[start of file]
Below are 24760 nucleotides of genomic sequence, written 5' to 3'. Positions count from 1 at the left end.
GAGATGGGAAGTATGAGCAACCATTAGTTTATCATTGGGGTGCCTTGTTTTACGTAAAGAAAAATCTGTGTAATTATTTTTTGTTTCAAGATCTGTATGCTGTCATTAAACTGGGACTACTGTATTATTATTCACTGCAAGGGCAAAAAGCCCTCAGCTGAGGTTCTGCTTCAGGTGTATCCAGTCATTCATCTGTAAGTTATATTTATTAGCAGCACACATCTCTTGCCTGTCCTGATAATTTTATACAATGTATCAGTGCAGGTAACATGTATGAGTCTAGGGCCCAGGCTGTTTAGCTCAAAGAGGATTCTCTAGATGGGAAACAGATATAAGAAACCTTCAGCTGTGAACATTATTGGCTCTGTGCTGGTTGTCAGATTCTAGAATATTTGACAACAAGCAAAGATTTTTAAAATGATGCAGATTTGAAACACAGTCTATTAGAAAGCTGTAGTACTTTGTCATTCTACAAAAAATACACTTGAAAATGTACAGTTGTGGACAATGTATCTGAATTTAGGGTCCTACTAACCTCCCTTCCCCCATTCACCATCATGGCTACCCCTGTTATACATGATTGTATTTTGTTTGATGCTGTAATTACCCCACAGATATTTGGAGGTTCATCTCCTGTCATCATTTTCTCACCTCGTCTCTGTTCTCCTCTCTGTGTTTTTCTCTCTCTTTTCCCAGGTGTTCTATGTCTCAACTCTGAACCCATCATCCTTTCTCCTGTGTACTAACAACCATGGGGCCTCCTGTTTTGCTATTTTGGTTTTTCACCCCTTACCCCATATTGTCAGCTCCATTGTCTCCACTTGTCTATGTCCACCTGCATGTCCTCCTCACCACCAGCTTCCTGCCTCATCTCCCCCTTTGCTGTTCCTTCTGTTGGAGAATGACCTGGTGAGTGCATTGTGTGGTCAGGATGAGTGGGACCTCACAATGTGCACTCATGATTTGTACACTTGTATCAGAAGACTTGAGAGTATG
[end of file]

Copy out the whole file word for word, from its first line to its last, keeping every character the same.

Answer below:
Below are 24760 nucleotides of genomic sequence, written 5' to 3'. Positions count from 1 at the left end.
GAGATGGGAAGTATGAGCAACCATTAGTTTATCATTGGGGTGCCTTGTTTTACGTAAAGAAAAATCTGTGTAATTATTTTTTGTTTCAAGATCTGTATGCTGTCATTAAACTGGGACTACTGTATTATTATTCACTGCAAGGGCAAAAAGCCCTCAGCTGAGGTTCTGCTTCAGGTGTATCCAGTCATTCATCTGTAAGTTATATTTATTAGCAGCACACATCTCTTGCCTGTCCTGATAATTTTATACAATGTATCAGTGCAGGTAACATGTATGAGTCTAGGGCCCAGGCTGTTTAGCTCAAAGAGGATTCTCTAGATGGGAAACAGATATAAGAAACCTTCAGCTGTGAACATTATTGGCTCTGTGCTGGTTGTCAGATTCTAGAATATTTGACAACAAGCAAAGATTTTTAAAATGATGCAGATTTGAAACACAGTCTATTAGAAAGCTGTAGTACTTTGTCATTCTACAAAAAATACACTTGAAAATGTACAGTTGTGGACAATGTATCTGAATTTAGGGTCCTACTAACCTCCCTTCCCCCATTCACCATCATGGCTACCCCTGTTATACATGATTGTATTTTGTTTGATGCTGTAATTACCCCACAGATATTTGGAGGTTCATCTCCTGTCATCATTTTCTCACCTCGTCTCTGTTCTCCTCTCTGTGTTTTTCTCTCTCTTTTCCCAGGTGTTCTATGTCTCAACTCTGAACCCATCATCCTTTCTCCTGTGTACTAACAACCATGGGGCCTCCTGTTTTGCTATTTTGGTTTTTCACCCCTTACCCCATATTGTCAGCTCCATTGTCTCCACTTGTCTATGTCCACCTGCATGTCCTCCTCACCACCAGCTTCCTGCCTCATCTCCCCCTTTGCTGTTCCTTCTGTTGGAGAATGACCTGGTGAGTGCATTGTGTGGTCAGGATGAGTGGGACCTCACAATGTGCACTCATGATTTGTACACTTGTATCAGAAGACTTGAGAGTATG